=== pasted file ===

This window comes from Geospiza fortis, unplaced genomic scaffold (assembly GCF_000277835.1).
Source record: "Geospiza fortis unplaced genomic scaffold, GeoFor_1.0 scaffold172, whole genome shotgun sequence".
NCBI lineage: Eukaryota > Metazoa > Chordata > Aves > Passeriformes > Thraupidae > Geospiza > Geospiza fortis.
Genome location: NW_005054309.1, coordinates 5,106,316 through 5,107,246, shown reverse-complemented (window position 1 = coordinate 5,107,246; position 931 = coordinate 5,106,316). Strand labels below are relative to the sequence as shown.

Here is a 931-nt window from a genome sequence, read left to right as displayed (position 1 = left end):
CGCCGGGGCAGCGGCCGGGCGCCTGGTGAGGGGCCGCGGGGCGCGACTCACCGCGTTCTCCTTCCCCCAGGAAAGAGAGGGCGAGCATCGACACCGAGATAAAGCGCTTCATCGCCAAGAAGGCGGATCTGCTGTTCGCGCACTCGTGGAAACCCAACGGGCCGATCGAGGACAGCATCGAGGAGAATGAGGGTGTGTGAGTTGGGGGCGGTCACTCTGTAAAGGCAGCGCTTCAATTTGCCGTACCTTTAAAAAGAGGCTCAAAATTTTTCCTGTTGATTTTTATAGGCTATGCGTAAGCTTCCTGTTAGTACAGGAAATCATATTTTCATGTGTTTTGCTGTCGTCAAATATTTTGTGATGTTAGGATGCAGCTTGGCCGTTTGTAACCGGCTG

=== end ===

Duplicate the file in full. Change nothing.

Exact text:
This window comes from Geospiza fortis, unplaced genomic scaffold (assembly GCF_000277835.1).
Source record: "Geospiza fortis unplaced genomic scaffold, GeoFor_1.0 scaffold172, whole genome shotgun sequence".
NCBI lineage: Eukaryota > Metazoa > Chordata > Aves > Passeriformes > Thraupidae > Geospiza > Geospiza fortis.
Genome location: NW_005054309.1, coordinates 5,106,316 through 5,107,246, shown reverse-complemented (window position 1 = coordinate 5,107,246; position 931 = coordinate 5,106,316). Strand labels below are relative to the sequence as shown.

Here is a 931-nt window from a genome sequence, read left to right as displayed (position 1 = left end):
CGCCGGGGCAGCGGCCGGGCGCCTGGTGAGGGGCCGCGGGGCGCGACTCACCGCGTTCTCCTTCCCCCAGGAAAGAGAGGGCGAGCATCGACACCGAGATAAAGCGCTTCATCGCCAAGAAGGCGGATCTGCTGTTCGCGCACTCGTGGAAACCCAACGGGCCGATCGAGGACAGCATCGAGGAGAATGAGGGTGTGTGAGTTGGGGGCGGTCACTCTGTAAAGGCAGCGCTTCAATTTGCCGTACCTTTAAAAAGAGGCTCAAAATTTTTCCTGTTGATTTTTATAGGCTATGCGTAAGCTTCCTGTTAGTACAGGAAATCATATTTTCATGTGTTTTGCTGTCGTCAAATATTTTGTGATGTTAGGATGCAGCTTGGCCGTTTGTAACCGGCTG